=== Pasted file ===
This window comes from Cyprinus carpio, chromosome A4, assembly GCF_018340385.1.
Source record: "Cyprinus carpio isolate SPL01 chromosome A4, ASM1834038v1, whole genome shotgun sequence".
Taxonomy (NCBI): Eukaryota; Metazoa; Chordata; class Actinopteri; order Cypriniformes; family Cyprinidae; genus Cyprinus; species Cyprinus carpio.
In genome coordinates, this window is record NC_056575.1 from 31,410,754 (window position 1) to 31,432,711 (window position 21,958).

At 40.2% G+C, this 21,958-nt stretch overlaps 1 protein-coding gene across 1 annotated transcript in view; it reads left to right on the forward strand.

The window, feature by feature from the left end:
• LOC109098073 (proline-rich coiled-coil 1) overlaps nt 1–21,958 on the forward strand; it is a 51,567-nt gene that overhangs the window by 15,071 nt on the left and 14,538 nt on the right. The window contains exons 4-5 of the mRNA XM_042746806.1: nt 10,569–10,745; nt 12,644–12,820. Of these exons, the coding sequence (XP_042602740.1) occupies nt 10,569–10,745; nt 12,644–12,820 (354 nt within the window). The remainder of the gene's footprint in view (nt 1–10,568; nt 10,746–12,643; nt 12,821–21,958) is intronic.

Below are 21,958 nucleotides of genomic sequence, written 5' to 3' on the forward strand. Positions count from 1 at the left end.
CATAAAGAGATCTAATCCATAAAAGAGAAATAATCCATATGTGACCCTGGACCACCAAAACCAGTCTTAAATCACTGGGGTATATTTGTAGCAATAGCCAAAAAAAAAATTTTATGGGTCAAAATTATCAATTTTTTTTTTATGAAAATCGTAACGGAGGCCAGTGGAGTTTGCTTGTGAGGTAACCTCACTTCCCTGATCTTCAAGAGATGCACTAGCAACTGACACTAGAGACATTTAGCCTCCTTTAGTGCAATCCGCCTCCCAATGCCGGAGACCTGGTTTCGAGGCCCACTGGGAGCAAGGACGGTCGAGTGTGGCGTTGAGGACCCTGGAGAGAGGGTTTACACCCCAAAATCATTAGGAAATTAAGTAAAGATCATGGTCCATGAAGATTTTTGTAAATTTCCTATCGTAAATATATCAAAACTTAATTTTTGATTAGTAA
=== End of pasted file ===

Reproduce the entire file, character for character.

This window comes from Cyprinus carpio, chromosome A4, assembly GCF_018340385.1.
Source record: "Cyprinus carpio isolate SPL01 chromosome A4, ASM1834038v1, whole genome shotgun sequence".
Taxonomy (NCBI): Eukaryota; Metazoa; Chordata; class Actinopteri; order Cypriniformes; family Cyprinidae; genus Cyprinus; species Cyprinus carpio.
In genome coordinates, this window is record NC_056575.1 from 31,410,754 (window position 1) to 31,432,711 (window position 21,958).

At 40.2% G+C, this 21,958-nt stretch overlaps 1 protein-coding gene across 1 annotated transcript in view; it reads left to right on the forward strand.

The window, feature by feature from the left end:
• LOC109098073 (proline-rich coiled-coil 1) overlaps nt 1–21,958 on the forward strand; it is a 51,567-nt gene that overhangs the window by 15,071 nt on the left and 14,538 nt on the right. The window contains exons 4-5 of the mRNA XM_042746806.1: nt 10,569–10,745; nt 12,644–12,820. Of these exons, the coding sequence (XP_042602740.1) occupies nt 10,569–10,745; nt 12,644–12,820 (354 nt within the window). The remainder of the gene's footprint in view (nt 1–10,568; nt 10,746–12,643; nt 12,821–21,958) is intronic.

Below are 21,958 nucleotides of genomic sequence, written 5' to 3' on the forward strand. Positions count from 1 at the left end.
CATAAAGAGATCTAATCCATAAAAGAGAAATAATCCATATGTGACCCTGGACCACCAAAACCAGTCTTAAATCACTGGGGTATATTTGTAGCAATAGCCAAAAAAAAAATTTTATGGGTCAAAATTATCAATTTTTTTTTTATGAAAATCGTAACGGAGGCCAGTGGAGTTTGCTTGTGAGGTAACCTCACTTCCCTGATCTTCAAGAGATGCACTAGCAACTGACACTAGAGACATTTAGCCTCCTTTAGTGCAATCCGCCTCCCAATGCCGGAGACCTGGTTTCGAGGCCCACTGGGAGCAAGGACGGTCGAGTGTGGCGTTGAGGACCCTGGAGAGAGGGTTTACACCCCAAAATCATTAGGAAATTAAGTAAAGATCATGGTCCATGAAGATTTTTGTAAATTTCCTATCGTAAATATATCAAAACTTAATTTTTGATTAGTAA